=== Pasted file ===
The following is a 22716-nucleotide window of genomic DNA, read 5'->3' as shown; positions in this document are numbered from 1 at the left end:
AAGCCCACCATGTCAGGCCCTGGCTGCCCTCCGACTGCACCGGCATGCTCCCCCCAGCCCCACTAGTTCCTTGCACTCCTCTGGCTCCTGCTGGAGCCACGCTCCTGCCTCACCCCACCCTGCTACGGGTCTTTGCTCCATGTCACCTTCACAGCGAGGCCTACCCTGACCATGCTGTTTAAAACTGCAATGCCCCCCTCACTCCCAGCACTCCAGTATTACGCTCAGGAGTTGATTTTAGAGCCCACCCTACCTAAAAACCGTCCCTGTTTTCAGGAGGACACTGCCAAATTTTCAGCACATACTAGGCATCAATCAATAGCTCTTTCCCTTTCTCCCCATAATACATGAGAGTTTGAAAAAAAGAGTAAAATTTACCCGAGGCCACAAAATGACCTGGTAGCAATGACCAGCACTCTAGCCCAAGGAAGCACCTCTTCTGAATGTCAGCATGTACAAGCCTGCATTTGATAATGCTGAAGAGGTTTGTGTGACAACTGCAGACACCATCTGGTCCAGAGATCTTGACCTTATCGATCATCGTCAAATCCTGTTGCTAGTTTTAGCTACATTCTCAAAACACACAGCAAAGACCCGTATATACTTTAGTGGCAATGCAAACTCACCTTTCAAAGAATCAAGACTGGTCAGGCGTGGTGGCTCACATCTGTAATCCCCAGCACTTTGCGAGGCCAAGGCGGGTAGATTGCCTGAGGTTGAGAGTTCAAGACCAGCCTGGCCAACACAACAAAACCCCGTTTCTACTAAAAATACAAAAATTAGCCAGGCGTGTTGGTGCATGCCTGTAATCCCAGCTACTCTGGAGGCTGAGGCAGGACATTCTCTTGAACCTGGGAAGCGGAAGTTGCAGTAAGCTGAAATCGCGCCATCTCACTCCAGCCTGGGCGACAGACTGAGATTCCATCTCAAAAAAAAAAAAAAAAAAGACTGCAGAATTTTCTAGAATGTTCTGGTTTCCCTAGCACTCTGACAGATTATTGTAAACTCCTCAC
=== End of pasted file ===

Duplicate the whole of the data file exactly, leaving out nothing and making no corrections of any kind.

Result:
The following is a 22716-nucleotide window of genomic DNA, read 5'->3' as shown; positions in this document are numbered from 1 at the left end:
AAGCCCACCATGTCAGGCCCTGGCTGCCCTCCGACTGCACCGGCATGCTCCCCCCAGCCCCACTAGTTCCTTGCACTCCTCTGGCTCCTGCTGGAGCCACGCTCCTGCCTCACCCCACCCTGCTACGGGTCTTTGCTCCATGTCACCTTCACAGCGAGGCCTACCCTGACCATGCTGTTTAAAACTGCAATGCCCCCCTCACTCCCAGCACTCCAGTATTACGCTCAGGAGTTGATTTTAGAGCCCACCCTACCTAAAAACCGTCCCTGTTTTCAGGAGGACACTGCCAAATTTTCAGCACATACTAGGCATCAATCAATAGCTCTTTCCCTTTCTCCCCATAATACATGAGAGTTTGAAAAAAAGAGTAAAATTTACCCGAGGCCACAAAATGACCTGGTAGCAATGACCAGCACTCTAGCCCAAGGAAGCACCTCTTCTGAATGTCAGCATGTACAAGCCTGCATTTGATAATGCTGAAGAGGTTTGTGTGACAACTGCAGACACCATCTGGTCCAGAGATCTTGACCTTATCGATCATCGTCAAATCCTGTTGCTAGTTTTAGCTACATTCTCAAAACACACAGCAAAGACCCGTATATACTTTAGTGGCAATGCAAACTCACCTTTCAAAGAATCAAGACTGGTCAGGCGTGGTGGCTCACATCTGTAATCCCCAGCACTTTGCGAGGCCAAGGCGGGTAGATTGCCTGAGGTTGAGAGTTCAAGACCAGCCTGGCCAACACAACAAAACCCCGTTTCTACTAAAAATACAAAAATTAGCCAGGCGTGTTGGTGCATGCCTGTAATCCCAGCTACTCTGGAGGCTGAGGCAGGACATTCTCTTGAACCTGGGAAGCGGAAGTTGCAGTAAGCTGAAATCGCGCCATCTCACTCCAGCCTGGGCGACAGACTGAGATTCCATCTCAAAAAAAAAAAAAAAAAAGACTGCAGAATTTTCTAGAATGTTCTGGTTTCCCTAGCACTCTGACAGATTATTGTAAACTCCTCAC